Before the feast commenced the "Black Drink" was handed around. This drink was composed of the leaves of a small bush known by them as "arsu." It was drunk in large quantities and being a powerful emetic, had the effect of cleansing their stomachs so thoroughly that they were in a fair way to do justice to the feast of boiled corn, which lasted for days at a time. 

If a criminal escaped from his bonds during the festival and made his way into the charmed circle of the dance, he was considered under the protection of the Great Spirit, and his pardon was secured. 

The Creeks did not look upon polygamy with any prejudice; on the contrary, it was adopted to a great extent by the leading chiefs and warriors, many of the more independent possessing three or four wives. Their choice in the matter was usually regulated according to their finances, and it was considered a grave breach of morals for a warrior to marry more wives than he could support in a comfortable manner. 

The male children of the tribe were taught the art of hunting at an early age. The blow-gun was the favorite weapon among young boys. This was a hollow reed about eight or ten feet in length, from which a small arrow could be forced by the breath. They could secure quite a number of small game; such as, birds, rabbits, and squirrels by crawling close. These guns are called in Creek language Cohamotoka. The boys were also very accurate with the bow and arrow. Their success in killing fish by this method was wonderful, it being nothing uncommon to see a small boy of eight or nine years catch a buffalo or cat fish almost as large as himself. 

When a boy accomplished an extraordinary feat or performed an exploit beyond his years, he was marked as having a superior spirit, which would distinguish him in after life. From this exploit he derived the name by which he was known among his people. 

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SAM HAYNES' Biography. 
Field Worker: Carl R. Sherwood 
September 10, 1937 

Interview with Bose Scott
Muskogee, Oklahoma 


Sam Haynes was born in 1861 and was a son of John Haynes, a full-blood Creek Indian of the Bear Clan. His mother was Lucy Thompson. Sam attended school at Asbury Mission in Eufaula. Later his father sent him to school at Jackson, Tennessee, where, after two years' study, he completed his education. 

On returning from school he accepted a position as clerk in F. B. Severs' store at Okmulgee, Oklahoma. 

In the Spring of 1881 he went to work for T. M. Parkinson in the same town. After working here one year, he was elected an officer in Captain Freeman's Lighthorse. Here he served two years, during which time he took part in two fights in the Isparhechar war at Pecan and Pole Cat Creeks, which are west of Muskogee. During part of 1883 and 1884 he was Captain of the Lighthorse, after which he was elected clerk of the district court for two years.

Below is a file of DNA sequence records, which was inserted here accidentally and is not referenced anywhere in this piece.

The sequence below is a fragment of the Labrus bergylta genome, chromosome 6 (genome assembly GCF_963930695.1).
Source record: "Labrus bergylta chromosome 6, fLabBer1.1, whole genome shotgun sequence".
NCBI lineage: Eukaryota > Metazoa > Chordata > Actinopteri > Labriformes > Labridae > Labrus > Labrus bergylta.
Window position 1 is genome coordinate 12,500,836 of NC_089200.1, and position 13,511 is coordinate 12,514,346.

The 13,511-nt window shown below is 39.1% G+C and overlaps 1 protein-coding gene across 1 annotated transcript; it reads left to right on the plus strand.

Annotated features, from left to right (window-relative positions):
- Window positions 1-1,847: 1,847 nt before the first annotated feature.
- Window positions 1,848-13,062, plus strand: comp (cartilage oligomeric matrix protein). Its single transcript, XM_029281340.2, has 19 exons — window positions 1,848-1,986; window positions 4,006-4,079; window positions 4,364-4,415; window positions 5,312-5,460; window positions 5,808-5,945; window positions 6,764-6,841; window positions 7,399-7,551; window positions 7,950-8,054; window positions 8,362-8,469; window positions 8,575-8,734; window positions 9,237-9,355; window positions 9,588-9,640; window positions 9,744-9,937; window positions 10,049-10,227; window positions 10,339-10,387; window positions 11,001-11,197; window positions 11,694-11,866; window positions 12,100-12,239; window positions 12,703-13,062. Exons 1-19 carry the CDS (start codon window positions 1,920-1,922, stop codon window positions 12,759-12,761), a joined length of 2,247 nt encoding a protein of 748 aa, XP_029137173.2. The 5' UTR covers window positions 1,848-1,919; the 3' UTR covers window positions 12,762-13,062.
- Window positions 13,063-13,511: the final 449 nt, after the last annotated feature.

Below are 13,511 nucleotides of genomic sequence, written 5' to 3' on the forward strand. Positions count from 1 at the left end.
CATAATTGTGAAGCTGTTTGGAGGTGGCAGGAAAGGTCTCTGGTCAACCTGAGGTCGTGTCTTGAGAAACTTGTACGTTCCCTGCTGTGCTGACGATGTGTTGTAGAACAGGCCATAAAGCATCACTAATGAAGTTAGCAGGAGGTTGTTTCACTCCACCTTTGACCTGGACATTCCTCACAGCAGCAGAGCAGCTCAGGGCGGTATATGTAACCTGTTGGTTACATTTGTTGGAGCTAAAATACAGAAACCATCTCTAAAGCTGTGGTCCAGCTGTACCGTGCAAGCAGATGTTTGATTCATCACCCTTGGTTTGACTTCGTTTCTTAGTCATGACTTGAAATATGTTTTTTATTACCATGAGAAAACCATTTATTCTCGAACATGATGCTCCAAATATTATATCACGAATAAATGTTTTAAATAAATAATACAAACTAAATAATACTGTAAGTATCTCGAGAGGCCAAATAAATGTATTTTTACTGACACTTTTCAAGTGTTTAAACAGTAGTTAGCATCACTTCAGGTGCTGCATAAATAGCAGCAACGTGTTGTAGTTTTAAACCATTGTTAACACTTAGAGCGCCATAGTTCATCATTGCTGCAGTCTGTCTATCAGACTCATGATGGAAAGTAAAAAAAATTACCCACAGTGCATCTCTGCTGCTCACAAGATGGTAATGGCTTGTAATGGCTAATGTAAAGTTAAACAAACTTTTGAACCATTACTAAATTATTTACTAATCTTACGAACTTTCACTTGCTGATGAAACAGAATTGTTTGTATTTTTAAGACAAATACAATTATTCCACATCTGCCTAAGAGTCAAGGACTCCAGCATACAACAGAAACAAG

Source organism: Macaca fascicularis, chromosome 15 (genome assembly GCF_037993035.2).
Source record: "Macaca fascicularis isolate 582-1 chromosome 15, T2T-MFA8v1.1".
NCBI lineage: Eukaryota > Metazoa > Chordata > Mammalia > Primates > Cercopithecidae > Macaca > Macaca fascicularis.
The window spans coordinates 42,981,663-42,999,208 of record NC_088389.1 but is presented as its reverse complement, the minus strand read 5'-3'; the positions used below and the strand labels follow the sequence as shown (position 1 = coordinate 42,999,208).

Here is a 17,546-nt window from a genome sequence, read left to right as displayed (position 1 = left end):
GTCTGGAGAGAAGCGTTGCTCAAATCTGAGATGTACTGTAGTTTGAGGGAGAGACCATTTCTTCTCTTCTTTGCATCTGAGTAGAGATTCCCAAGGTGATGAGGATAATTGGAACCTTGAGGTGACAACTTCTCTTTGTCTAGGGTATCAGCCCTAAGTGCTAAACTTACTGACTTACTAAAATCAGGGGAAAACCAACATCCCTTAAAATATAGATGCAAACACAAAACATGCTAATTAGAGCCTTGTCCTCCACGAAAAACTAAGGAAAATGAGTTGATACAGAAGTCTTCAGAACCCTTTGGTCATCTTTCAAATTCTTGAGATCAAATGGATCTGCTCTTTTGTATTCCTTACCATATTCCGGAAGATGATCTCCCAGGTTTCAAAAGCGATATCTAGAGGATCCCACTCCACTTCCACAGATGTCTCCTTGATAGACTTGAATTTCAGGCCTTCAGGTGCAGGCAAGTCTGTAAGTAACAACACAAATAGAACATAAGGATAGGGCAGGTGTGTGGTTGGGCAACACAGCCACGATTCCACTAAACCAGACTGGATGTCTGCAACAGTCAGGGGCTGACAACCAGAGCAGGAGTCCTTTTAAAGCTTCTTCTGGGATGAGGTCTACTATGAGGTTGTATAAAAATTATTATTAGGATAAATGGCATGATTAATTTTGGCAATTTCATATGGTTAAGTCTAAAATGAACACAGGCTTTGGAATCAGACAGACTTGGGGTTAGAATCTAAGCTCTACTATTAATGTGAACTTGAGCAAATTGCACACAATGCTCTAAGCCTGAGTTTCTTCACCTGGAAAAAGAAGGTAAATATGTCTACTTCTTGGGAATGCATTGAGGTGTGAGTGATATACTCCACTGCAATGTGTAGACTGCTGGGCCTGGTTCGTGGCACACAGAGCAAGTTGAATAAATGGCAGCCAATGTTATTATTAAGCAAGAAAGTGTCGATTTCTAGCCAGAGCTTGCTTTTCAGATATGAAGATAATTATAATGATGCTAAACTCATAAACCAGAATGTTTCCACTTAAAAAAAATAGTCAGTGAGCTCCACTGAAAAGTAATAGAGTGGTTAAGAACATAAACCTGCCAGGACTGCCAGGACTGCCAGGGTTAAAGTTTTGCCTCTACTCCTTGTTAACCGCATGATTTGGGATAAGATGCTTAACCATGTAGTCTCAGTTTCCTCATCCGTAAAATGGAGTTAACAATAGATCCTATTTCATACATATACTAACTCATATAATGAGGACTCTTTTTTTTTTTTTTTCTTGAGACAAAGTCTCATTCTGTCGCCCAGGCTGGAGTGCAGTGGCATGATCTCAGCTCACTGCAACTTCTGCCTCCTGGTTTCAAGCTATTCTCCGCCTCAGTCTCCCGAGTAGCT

Later he was appointed as live stock superintendent of the Okmulgee district, and commissioned to collect one dollar per head on all cattle passing through his district. 

In 1884 he commenced the practice of law, and later was appointed Creek interpreter for the House of Warriors and for four years clerked for the judiciary committee. 

In 1884 T. M. Haynes married Sarah, daughter of E. H. Lerblance. T. M. Haynes had miles of grazing land fenced which he leased out each year to Texas cattlemen, and operated several bottom farms on Little Creek. 

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Field Worker: Jas. S. Buchanan 
February 11, 1938 

Interview with Bose Scott 
116 Geneva Street, Muskogee, Oklahoma 

I was born May 9, 1862, in Muskogee District, Creek Nation. My father was James C. Scott, a native of Scotland. My mother was Lou M. Hawkins, daughter of Benjamin Hawkins, full blood Creek, and Rebekah McIntosh Hawkins whose father was William McIntosh, a full blood Scotchman, Chief of the Creeks, assassinated in Georgia and her mother was Susana Rowe, a full blood Cherokee. Due to the conditions that existed in this country at the time of my birth during the Civil War I was never able to learn very much about the movement of my people during early years of my life. I was told by my parents that they moved to Fishertown on the North Canadian River shortly after the close of the Civil War and my first recollection of life is of that old place. My father established a claim through the tribal rights of my mother at Fishertown, improved it and built a double log house with a stone fireplace at the north end, and it was in this house that they reared my two sisters, a brother and me. 

We children attended the Creek National School at Fishertown, at that time a one room log structure. That old school building was destroyed by fire about 1880 and soon thereafter a frame school and church was built. The old "blue back" Speller, simple mathematics and the Third Reader were all we were taught in the Creek National Schools at that time. After we were through the Creek schools my sisters, Rebekah and Fannie, were sent to school in a Catholic institution at Jefferson, Texas, where they spent about four years. After they returned from school they both taught in the Creek National Schools for several years until they were married.